Orchitis (or-KIE-tis) is an inflammation of one or both testicles. Bacterial or viral infections can cause orchitis, or the cause can be unknown. Orchitis is most often the result of a bacterial infection, such as a sexually transmitted infection (STI). In some cases, the mumps virus can cause orchitis.
Bacterial orchitis might be associated with epididymitis — an inflammation of the coiled tube (epididymis) at the back of the testicle that stores and carries sperm. In that case, it's called epididymo-orchitis.
Orchitis causes pain and can affect fertility. Medication can treat the causes of bacterial orchitis and can ease some signs and symptoms of viral orchitis. But it can take several weeks for scrotal tenderness to disappear.
Orchitis signs and symptoms usually develop suddenly and can include:
The terms "testicle pain" and "groin pain" are sometimes used interchangeably. But groin pain occurs in the fold of skin between the thigh and abdomen — not in the testicle. The causes of groin pain are different from the causes of testicle pain.
If you have pain or swelling in your scrotum, especially if the pain occurs suddenly, see your doctor right away.
A number of conditions can cause testicle pain, and some require immediate treatment. One such condition involves twisting of the spermatic cord (testicular torsion), which might cause pain similar to that caused by orchitis. Your doctor can perform tests to determine which condition is causing your pain.
Orchitis can be caused by a bacterial or viral infection. Sometimes a cause of orchitis can't be determined.
Most often, bacterial orchitis is associated with or the result of epididymitis. Epididymitis usually is caused by an infection of the urethra or bladder that spreads to the epididymis.
Often, the cause of the infection is an STI. Other causes of infection can be related to having been born with abnormalities in your urinary tract or having had a catheter or medical instruments inserted into your penis.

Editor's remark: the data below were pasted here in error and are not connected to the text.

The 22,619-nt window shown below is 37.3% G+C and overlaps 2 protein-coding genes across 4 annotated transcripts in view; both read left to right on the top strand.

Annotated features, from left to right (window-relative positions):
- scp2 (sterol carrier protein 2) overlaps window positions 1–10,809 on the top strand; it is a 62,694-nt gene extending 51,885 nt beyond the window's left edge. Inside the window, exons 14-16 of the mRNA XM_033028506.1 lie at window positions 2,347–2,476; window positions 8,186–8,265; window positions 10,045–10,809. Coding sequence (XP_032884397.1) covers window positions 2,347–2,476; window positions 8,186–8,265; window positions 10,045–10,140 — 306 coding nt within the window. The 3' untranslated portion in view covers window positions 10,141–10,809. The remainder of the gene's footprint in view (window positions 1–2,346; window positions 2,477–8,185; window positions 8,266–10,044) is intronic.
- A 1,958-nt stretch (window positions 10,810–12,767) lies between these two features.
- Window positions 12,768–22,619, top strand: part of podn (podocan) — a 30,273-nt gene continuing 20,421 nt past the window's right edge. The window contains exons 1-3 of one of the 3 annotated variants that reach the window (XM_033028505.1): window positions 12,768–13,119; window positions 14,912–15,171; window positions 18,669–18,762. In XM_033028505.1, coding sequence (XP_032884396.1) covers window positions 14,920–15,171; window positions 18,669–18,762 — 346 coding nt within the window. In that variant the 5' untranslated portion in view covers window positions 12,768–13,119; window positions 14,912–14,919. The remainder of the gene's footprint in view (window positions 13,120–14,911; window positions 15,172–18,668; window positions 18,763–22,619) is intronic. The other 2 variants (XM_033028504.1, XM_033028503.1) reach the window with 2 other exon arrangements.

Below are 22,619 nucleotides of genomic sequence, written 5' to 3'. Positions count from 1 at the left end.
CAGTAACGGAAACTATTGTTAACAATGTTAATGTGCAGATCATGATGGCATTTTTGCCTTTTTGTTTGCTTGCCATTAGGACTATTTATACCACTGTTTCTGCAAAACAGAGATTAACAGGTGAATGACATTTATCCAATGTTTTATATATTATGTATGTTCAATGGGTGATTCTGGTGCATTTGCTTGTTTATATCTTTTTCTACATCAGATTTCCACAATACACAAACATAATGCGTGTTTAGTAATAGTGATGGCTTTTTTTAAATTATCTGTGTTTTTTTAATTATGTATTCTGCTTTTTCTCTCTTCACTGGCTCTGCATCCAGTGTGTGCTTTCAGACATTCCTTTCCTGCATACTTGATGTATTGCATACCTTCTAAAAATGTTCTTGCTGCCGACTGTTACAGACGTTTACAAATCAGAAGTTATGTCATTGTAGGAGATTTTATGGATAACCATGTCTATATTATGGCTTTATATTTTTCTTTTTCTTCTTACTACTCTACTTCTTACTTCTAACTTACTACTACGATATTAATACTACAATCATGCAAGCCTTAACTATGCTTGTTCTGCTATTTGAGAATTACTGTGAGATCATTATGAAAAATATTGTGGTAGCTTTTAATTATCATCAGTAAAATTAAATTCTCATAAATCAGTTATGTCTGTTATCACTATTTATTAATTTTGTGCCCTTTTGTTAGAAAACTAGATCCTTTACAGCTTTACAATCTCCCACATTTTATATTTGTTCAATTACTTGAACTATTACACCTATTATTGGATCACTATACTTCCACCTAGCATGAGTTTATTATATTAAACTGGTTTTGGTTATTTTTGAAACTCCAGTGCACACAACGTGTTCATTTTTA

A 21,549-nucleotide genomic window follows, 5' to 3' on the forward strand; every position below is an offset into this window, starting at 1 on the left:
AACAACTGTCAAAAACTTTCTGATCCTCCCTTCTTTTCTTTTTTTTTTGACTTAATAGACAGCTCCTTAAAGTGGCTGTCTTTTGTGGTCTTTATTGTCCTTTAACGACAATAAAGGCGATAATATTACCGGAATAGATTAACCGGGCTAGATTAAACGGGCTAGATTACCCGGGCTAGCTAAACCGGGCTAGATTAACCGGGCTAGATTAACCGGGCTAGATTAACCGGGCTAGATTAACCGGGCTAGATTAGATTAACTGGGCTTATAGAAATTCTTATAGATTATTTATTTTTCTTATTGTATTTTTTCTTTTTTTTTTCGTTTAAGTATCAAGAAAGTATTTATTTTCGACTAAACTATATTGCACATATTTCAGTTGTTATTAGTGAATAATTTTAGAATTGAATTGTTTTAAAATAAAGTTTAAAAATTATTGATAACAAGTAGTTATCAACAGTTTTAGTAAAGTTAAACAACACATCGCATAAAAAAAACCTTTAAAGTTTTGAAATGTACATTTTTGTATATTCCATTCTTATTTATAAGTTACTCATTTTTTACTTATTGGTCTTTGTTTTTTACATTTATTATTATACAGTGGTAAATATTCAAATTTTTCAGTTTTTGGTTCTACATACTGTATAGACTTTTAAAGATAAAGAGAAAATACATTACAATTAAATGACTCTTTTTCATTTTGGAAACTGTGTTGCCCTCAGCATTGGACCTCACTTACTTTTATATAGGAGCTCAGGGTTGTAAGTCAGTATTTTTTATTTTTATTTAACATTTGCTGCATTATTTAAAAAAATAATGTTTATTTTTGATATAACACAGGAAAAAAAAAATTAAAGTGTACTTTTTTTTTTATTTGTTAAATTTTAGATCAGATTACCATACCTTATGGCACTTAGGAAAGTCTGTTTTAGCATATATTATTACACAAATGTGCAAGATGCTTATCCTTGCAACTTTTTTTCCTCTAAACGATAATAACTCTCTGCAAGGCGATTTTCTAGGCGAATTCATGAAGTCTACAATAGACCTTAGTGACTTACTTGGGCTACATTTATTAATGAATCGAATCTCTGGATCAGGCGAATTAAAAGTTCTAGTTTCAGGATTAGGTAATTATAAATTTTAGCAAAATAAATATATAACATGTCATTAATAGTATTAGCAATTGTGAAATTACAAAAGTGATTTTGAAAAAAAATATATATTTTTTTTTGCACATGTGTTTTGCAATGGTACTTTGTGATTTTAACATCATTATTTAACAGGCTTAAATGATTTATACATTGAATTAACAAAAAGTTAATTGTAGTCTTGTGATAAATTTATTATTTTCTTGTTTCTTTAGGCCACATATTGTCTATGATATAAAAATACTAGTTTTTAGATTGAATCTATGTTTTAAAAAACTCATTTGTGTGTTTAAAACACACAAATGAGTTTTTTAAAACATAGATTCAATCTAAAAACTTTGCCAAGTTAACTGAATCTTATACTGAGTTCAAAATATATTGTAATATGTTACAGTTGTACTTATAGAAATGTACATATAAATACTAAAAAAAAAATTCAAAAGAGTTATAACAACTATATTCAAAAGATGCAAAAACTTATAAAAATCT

The mumps virus usually causes viral orchitis. Nearly one-third of males who contract the mumps after puberty develop orchitis, usually four to seven days after onset of the mumps.
Risk factors for nonsexually transmitted orchitis include:
Sexual behaviors that can lead to STIs put you at risk of sexually transmitted orchitis. Those behaviors include having:
Complications of orchitis may include:
To prevent orchitis:
Your doctor is likely to start with your medical history and a physical exam to check for enlarged lymph nodes in your groin and an enlarged testicle on the affected side. Your doctor might also do a rectal examination to check for prostate enlargement or tenderness.
Your doctor might recommend:
Treatment depends on the cause of orchitis.
Antibiotics are needed to treat bacterial orchitis and epididymo-orchitis. If the cause of the bacterial infection is an STI, your sexual partner also needs treatment.
Take the entire course of antibiotics prescribed by your doctor, even if your symptoms ease sooner, to ensure that the infection is gone.
It may take several weeks for the tenderness to disappear. Resting, supporting the scrotum with an athletic strap, applying ice packs and taking pain medication can help relieve discomfort.
Treatment is aimed at relieving symptoms. Your doctor might recommend:
Most people with viral orchitis start to feel better in three to 10 days, although it can take several weeks for the scrotal tenderness to disappear.
To ease discomfort:
You might be referred to a doctor who specializes in urinary issues (urologist). Here's some information to help you prepare for your appointment.
Make a list of:
For orchitis, basic questions to ask your doctor include:
Don't hesitate to ask other questions.
Your doctor is likely to ask you a number of questions, including:
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